Some commenters said the world would more likely see snakes smoking than see Brazilian troops on a World War II battlefield. So when the BEF showed up to deploy with the U.S. Fifth Army, they looked a lot like the Americans in their fatigues, save for one important detail: a shoulder patch, featuring a snake smoking a pipe.

Now proudly calling themselves the “Smoking Cobras,” the Brazilian forces were ready to fight the Italians and Germans anywhere they were needed. Meanwhile, the Brazilian Navy and Air Force were getting their revenge on the Axis Navy and Air Forces that had so damaged Brazilian shipping. After losing 36 or more ships before entering the war, they lost only three ships afterward. And despite Brazil’s Air Force only flying five percent of the war’s air sorties, they managed to destroy 85 percent of Axis ammo dumps, 36 percent of Axis fuel depots, and 28 percent of Axis transportation infrastructure.

Back on the ground, the “Smoking Cobras” of the Brazilian Expeditionary Force were fighting the Italians and Germans in the Italian Campaign in 1943 and making short work of their enemy while providing much-needed rest for units that had been fighting for months.

A Brazilian mortar crew fires their 81mm mortar in support of infantry in the Sassomolare area of the Fifth Army front north of Florence, April 1945.

The three regimental combat teams that comprised the BEF took on the German 148th Division, soundly defeating them at the Battle of Collecchio. Other victories came in succession: Camaiore, Monte Prano, Serchio Valley. The Brazilians also took down the Italian Monte Rosa, San Marco, and Italia divisions. In all, they captured more than 15,000 prisoners and took a further 500 out of action in later campaigns.

They retreated only when they ran out of ammunition, and their losses in Italy numbered just north of 450 killed in action.

MIGHTY HISTORY

The trailer for the new movie about Polish airmen in the Battle of Britain is amazing

Watch the teaser trailer of Hurricane (2019) which tells the story of the Pilots from the Polish 303 Squadron who found themselves fighting for the freedom of their own country in foreign skies. Seen through the eyes of Jan Zumbach, fighter ace and adventurer, it tells how the Poles, driven across Europe by the German war machine, finally made their last stand.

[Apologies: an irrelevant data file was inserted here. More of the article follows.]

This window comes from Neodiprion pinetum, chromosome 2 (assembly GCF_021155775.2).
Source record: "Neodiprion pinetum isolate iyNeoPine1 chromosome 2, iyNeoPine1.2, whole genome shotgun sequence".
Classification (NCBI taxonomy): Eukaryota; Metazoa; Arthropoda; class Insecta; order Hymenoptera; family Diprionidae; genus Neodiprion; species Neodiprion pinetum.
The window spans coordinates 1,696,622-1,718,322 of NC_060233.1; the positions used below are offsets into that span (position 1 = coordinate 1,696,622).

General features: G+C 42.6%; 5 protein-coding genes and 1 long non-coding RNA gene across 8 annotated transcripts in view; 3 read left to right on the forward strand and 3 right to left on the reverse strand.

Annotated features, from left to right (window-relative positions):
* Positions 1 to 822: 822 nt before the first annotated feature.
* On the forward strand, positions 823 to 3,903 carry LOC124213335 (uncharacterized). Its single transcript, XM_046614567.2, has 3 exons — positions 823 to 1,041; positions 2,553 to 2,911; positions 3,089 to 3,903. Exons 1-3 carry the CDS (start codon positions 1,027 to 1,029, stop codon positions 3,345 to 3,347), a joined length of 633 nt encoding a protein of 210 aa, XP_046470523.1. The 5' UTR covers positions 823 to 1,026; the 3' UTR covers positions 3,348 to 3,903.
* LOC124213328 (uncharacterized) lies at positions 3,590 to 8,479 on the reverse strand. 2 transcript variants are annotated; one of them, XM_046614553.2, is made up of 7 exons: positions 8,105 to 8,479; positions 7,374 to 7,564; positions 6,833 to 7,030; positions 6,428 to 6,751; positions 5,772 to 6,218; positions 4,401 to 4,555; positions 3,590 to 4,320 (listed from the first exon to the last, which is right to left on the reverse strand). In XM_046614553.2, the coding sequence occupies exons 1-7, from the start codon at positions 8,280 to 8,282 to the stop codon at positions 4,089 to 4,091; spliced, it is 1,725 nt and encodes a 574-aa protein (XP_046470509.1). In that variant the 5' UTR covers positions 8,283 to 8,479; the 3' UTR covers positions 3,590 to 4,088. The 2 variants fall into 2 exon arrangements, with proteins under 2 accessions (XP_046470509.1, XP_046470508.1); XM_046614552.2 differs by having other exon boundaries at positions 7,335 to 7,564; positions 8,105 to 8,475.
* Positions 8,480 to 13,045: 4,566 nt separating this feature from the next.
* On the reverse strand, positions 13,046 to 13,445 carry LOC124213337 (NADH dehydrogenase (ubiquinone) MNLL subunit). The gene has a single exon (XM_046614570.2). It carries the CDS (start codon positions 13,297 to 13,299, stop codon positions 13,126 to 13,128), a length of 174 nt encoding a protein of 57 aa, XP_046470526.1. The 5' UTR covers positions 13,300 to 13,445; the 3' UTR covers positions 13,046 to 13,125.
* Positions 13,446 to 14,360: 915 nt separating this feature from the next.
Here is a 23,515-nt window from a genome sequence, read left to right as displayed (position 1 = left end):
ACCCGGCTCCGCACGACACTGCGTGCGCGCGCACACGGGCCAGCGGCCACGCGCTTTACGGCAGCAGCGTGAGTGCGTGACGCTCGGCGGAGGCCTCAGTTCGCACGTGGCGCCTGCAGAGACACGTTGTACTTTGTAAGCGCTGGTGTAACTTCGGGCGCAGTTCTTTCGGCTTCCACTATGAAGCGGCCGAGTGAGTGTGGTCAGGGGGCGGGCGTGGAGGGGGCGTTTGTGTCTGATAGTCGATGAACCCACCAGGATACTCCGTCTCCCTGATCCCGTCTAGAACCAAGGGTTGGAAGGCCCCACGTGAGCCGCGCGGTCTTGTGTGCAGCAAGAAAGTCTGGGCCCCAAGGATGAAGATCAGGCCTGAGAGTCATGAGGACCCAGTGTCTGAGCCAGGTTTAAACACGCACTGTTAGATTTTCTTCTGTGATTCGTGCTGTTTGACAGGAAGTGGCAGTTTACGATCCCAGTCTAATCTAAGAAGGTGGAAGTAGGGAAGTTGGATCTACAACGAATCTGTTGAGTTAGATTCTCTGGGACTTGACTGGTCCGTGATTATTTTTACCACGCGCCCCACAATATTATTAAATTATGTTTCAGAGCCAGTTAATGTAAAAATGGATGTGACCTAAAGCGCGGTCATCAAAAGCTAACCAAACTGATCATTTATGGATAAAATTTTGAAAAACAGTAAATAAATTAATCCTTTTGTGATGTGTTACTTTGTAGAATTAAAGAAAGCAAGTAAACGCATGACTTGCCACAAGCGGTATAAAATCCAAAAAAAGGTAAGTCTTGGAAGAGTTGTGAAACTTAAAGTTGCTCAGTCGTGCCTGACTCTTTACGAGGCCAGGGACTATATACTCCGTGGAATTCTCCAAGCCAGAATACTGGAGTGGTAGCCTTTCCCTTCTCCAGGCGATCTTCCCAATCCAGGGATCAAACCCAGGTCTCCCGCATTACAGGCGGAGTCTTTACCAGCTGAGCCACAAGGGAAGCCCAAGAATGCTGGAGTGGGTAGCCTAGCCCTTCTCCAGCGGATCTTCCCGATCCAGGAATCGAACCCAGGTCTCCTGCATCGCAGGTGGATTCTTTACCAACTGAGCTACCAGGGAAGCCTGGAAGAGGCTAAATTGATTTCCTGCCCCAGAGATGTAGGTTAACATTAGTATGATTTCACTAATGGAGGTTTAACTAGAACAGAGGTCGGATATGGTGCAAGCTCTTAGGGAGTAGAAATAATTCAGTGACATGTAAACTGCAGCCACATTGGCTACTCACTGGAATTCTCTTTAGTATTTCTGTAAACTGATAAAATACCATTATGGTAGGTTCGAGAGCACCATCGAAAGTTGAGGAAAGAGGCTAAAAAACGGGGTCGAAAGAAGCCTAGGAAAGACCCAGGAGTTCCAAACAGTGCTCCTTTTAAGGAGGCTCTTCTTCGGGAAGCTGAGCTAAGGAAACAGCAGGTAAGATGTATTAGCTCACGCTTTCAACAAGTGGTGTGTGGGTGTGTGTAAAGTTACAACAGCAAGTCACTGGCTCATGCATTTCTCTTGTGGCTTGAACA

I only don’t understand why they did not keep the name “303 Squadron” instead of renaming it to “Hurricane”. 303 Squadron really identified the courage and efforts made by one of 16 Polish squadrons (during the Battle of the Britain they were one of the two Polish fighter squadrons) who fought for the Royal Air Force and had one of the highest ratio of destroyed enemy aircraft vs. their own losses.

Milo Gibson will be starring as Lt. Johnny Kent, other actors include Iwan Rheon and Stefanie Martini.

Articles

Watch out for these 9 vets rocking the Mixed Martial Arts world

The military and Mixed Martial Arts go hand-in-hand. Both cultures are bloody, sweaty, and violent.


So it’s no wonder that MMA is rife with military veterans fighting in anything from the Ultimate Fighting Championship to little MMA promotions around the country.

Former UFC light heavyweight champion and all around MMA legend, Randy Couture, is an Army veteran and former middleweight contender. Brian Stann is a former Marine officer who enjoyed a great deal of success in the sport.

Other veterans include UFC stand outs Brandon Vera, Tim Credeur, and Jorge Rivera.

With Army veteran Neil Magny fighting at UFC 207 on Dec. 30th, we decided it was time to take a look at the best veterans actively fighting in MMA.

1. Tim Kennedy.

Though he lost his last two fights (one under controversial circumstances), Tim Kennedy is the most successful veteran in the sport today. Kennedy spent 10 years on active duty with multiple deployments to Iraq and Afghanistan and continues to serve his country in the Texas National Guard as a Special Forces sniper.

Kennedy is having a good day. (Photos courtesy of the author)

Kennedy challenged for the Strikeforce middleweight championship and has enjoyed several years in the biggest MMA promotion, The UFC.

2. Liz Carmouche.

Former Marine helicopter mechanic Liz Carmouche once challenged Ronda Rousey for the women’s bantamweight championship and nearly submitted her in the first round.

Don’t pick a fight with Carmouche.